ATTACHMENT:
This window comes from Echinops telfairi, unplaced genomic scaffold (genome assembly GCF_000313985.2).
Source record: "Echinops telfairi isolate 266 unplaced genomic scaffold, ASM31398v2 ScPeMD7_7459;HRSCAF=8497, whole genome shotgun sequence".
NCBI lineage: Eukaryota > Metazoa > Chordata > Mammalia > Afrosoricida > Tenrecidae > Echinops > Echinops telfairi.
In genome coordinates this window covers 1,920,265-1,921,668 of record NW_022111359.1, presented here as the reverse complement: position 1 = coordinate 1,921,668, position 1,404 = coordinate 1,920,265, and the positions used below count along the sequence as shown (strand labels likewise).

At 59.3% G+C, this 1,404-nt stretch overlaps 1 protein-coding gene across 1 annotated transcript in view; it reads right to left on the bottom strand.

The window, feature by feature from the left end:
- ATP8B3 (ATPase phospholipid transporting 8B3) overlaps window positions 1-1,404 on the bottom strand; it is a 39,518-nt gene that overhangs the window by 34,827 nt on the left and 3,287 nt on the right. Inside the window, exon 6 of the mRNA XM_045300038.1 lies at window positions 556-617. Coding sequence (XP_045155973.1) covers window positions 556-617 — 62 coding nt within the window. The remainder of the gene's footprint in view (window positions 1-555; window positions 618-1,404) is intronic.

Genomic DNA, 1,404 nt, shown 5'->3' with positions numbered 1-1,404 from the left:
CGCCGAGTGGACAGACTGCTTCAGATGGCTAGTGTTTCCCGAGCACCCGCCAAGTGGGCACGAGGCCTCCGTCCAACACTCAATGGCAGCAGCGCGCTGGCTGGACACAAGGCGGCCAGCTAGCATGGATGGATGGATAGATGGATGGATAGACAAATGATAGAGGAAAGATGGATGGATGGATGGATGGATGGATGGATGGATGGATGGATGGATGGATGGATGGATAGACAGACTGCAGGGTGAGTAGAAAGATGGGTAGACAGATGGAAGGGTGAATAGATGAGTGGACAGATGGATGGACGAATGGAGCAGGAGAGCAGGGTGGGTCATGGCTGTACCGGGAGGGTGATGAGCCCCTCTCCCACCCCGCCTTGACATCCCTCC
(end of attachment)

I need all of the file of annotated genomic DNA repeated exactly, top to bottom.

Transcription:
This window comes from Echinops telfairi, unplaced genomic scaffold (genome assembly GCF_000313985.2).
Source record: "Echinops telfairi isolate 266 unplaced genomic scaffold, ASM31398v2 ScPeMD7_7459;HRSCAF=8497, whole genome shotgun sequence".
NCBI lineage: Eukaryota > Metazoa > Chordata > Mammalia > Afrosoricida > Tenrecidae > Echinops > Echinops telfairi.
In genome coordinates this window covers 1,920,265-1,921,668 of record NW_022111359.1, presented here as the reverse complement: position 1 = coordinate 1,921,668, position 1,404 = coordinate 1,920,265, and the positions used below count along the sequence as shown (strand labels likewise).

At 59.3% G+C, this 1,404-nt stretch overlaps 1 protein-coding gene across 1 annotated transcript in view; it reads right to left on the bottom strand.

The window, feature by feature from the left end:
- ATP8B3 (ATPase phospholipid transporting 8B3) overlaps window positions 1-1,404 on the bottom strand; it is a 39,518-nt gene that overhangs the window by 34,827 nt on the left and 3,287 nt on the right. Inside the window, exon 6 of the mRNA XM_045300038.1 lies at window positions 556-617. Coding sequence (XP_045155973.1) covers window positions 556-617 — 62 coding nt within the window. The remainder of the gene's footprint in view (window positions 1-555; window positions 618-1,404) is intronic.

Genomic DNA, 1,404 nt, shown 5'->3' with positions numbered 1-1,404 from the left:
CGCCGAGTGGACAGACTGCTTCAGATGGCTAGTGTTTCCCGAGCACCCGCCAAGTGGGCACGAGGCCTCCGTCCAACACTCAATGGCAGCAGCGCGCTGGCTGGACACAAGGCGGCCAGCTAGCATGGATGGATGGATAGATGGATGGATAGACAAATGATAGAGGAAAGATGGATGGATGGATGGATGGATGGATGGATGGATGGATGGATGGATGGATGGATGGATAGACAGACTGCAGGGTGAGTAGAAAGATGGGTAGACAGATGGAAGGGTGAATAGATGAGTGGACAGATGGATGGACGAATGGAGCAGGAGAGCAGGGTGGGTCATGGCTGTACCGGGAGGGTGATGAGCCCCTCTCCCACCCCGCCTTGACATCCCTCC